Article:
- Crime Prevention Tips
- Crime Prevention Tips for Children
Crime Prevention Tips for Children
The newspapers and newscasts recently have included several reports of children being abducted. Since these latest abductions, I've received many questions from parents wondering how they can keep their children safe. One recurring question concerns fingerprinting of children. The purpose of fingerprinting is to provide a means of identifying a child. The Crime Prevention Unit at the Springfield Police Department can provide you with a "Take-Home Identification Kit." The kit has eight pages which allows you to add many different things to identify your child including fingerprints. To obtain a take-home I.D. kit, call the Crime Prevention Unit at 874-2113 or send an email to Crime Prevention Unit. In the meantime, let's review some tips for both children and adults to increase your child's safety.
Begin With the Basics
Begin With the Basics
- Children should know their full name, address including city and state, and phone number including area code.
- Be sure children know how to call 911 and how to use a pay phone.
- Teach children to never accept rides or gifts from someone they don't know.
- Teach children to go to a store clerk, security guard, or police officer for help if they are lost in a mall or store or on the street.
- Children should be accompanied to public rest rooms.
- Teach children that no one, not even someone they know, has the right to touch them in a way that makes them feel uncomfortable. Tell them they have the right to say "no" in this situation.
- Show children safe places they can go in your neighborhood in an emergency, like a trusted neighbor's house.
- Inspect your neighborhood for areas that threaten children's safety, like brush in wooded areas, overgrown shrubbery, poor lighting, etc.
- Encourage children to walk and play with friends, not alone. Tell them to avoid places that could be dangerous such as vacant buildings, alleys, new construction, wooded areas, etc.
- Make sure children take the safest routes to and from school, stores, and friend's houses.
- Teach children to walk confidently and to be alert to their surroundings.
- Tell children to avoid strangers who may hang around playgrounds, public rest rooms, empty buildings, etc.
- Teach children to always take the same way home from school.
- Children should not walk next to curbs.
- Children should not wear expensive jewelry or clothing to school.
- A child should check in with a parent or trusted neighbor as soon as he arrives home from school. Someone should know if he is staying late at school.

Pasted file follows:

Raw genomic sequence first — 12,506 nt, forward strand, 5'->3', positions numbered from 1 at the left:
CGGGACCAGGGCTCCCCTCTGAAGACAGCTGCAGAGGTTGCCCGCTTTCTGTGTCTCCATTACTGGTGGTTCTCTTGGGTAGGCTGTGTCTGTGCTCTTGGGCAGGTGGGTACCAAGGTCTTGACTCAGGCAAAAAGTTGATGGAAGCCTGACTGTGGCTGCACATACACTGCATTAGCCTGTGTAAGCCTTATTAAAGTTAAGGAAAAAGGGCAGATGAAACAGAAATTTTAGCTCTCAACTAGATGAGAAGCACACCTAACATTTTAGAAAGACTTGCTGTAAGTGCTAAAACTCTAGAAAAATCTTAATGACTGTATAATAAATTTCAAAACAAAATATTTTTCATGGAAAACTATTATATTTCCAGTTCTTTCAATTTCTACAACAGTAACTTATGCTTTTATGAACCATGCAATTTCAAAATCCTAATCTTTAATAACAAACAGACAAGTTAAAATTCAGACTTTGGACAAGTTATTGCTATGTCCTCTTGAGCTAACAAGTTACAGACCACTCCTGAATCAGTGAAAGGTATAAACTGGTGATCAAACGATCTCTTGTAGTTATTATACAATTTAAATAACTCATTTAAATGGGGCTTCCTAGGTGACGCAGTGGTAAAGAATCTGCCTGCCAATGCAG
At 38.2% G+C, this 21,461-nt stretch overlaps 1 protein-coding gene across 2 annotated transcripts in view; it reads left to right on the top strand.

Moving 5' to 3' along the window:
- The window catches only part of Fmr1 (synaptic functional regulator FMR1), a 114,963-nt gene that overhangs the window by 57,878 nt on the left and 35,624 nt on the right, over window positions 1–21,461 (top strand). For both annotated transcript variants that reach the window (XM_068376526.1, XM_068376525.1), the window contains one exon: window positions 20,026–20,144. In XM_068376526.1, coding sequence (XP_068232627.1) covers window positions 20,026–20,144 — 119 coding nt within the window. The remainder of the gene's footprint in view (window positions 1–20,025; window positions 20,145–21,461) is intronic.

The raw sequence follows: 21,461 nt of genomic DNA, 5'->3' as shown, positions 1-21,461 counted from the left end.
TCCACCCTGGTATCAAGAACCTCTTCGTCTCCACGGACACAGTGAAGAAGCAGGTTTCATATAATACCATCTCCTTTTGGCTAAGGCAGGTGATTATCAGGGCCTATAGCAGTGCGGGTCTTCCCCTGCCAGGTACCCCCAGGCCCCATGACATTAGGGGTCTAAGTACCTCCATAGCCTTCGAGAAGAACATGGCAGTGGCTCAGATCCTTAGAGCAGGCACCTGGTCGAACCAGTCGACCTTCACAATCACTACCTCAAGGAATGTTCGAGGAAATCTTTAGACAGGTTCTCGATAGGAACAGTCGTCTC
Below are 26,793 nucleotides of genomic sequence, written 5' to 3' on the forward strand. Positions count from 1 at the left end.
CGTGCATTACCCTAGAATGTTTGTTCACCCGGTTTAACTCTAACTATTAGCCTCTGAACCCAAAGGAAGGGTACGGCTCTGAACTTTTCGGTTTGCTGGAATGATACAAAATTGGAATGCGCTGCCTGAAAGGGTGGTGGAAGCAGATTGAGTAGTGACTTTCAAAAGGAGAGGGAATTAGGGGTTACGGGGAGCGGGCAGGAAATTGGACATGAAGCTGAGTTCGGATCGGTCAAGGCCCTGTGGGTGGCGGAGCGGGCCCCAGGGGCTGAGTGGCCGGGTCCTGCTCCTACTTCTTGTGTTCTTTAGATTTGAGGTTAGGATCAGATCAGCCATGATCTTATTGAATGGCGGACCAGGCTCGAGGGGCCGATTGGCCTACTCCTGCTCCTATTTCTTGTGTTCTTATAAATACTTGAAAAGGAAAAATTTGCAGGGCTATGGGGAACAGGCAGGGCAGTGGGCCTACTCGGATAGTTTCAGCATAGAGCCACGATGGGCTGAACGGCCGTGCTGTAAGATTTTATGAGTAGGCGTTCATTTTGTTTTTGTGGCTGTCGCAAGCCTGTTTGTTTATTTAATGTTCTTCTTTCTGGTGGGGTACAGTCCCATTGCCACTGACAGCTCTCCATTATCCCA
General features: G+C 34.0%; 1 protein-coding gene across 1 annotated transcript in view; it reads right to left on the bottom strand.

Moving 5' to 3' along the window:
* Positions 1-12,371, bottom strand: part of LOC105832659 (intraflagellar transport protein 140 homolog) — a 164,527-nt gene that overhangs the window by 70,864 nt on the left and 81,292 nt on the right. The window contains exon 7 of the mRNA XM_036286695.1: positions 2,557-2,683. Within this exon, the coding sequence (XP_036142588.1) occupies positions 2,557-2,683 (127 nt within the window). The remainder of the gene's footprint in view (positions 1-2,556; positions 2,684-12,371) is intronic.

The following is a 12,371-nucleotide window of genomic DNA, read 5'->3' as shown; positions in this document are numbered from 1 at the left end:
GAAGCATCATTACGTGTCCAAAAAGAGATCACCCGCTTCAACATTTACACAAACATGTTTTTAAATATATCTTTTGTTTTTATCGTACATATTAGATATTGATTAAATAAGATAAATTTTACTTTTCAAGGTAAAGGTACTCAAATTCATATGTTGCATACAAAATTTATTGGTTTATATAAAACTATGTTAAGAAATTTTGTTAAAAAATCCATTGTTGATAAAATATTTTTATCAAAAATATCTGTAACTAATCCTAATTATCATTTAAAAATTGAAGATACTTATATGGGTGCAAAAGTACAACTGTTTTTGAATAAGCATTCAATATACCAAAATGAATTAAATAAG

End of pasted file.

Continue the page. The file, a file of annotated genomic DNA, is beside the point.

- Parents should listen carefully to children's fears and feelings about people or places that scare them or make them uneasy. Tell them to trust their instincts. Take complaints about bullies seriously.
- Children should be taught to settle arguments with words, not fists or weapons.
- Children should be taught never to take guns, knives, or other weapons to school. They should tell a school official immediately if they see another student with a weapon.
- Talk to your child every day and take time to really listen and observe. Learn as many details as you can about your child's activities and feelings. Encourage him or her to share concerns and problems with you.
- Let your children know that they can tell you anything and that you'll be supportive.
- Teach your child that no one, including teachers or close relatives, has the right to touch him or her in a way that feels uncomfortable. It's okay to say no, get away, and tell a parent or trusted adult.
- Don't force kids to kiss or hug or sit on someone's lap if they don't want to. This gives them control and teaches them that they have the right to refuse.
- Always know where your child is and who he or she is with.
- Tell your child to stay away from strangers who hang around playgrounds, public rest rooms, and schools.
- Be alert for changes in your child's behavior that could signal sexual abuse such as sudden secretiveness, withdrawal from activities, refusal to go to school, unexpected hostility toward a favorite baby-sitter or relative, or increased anxiety. Some physical signs include bed-wetting, loss of appetite, venereal disease, nightmares, and complaints of pain or irritation around the genitals.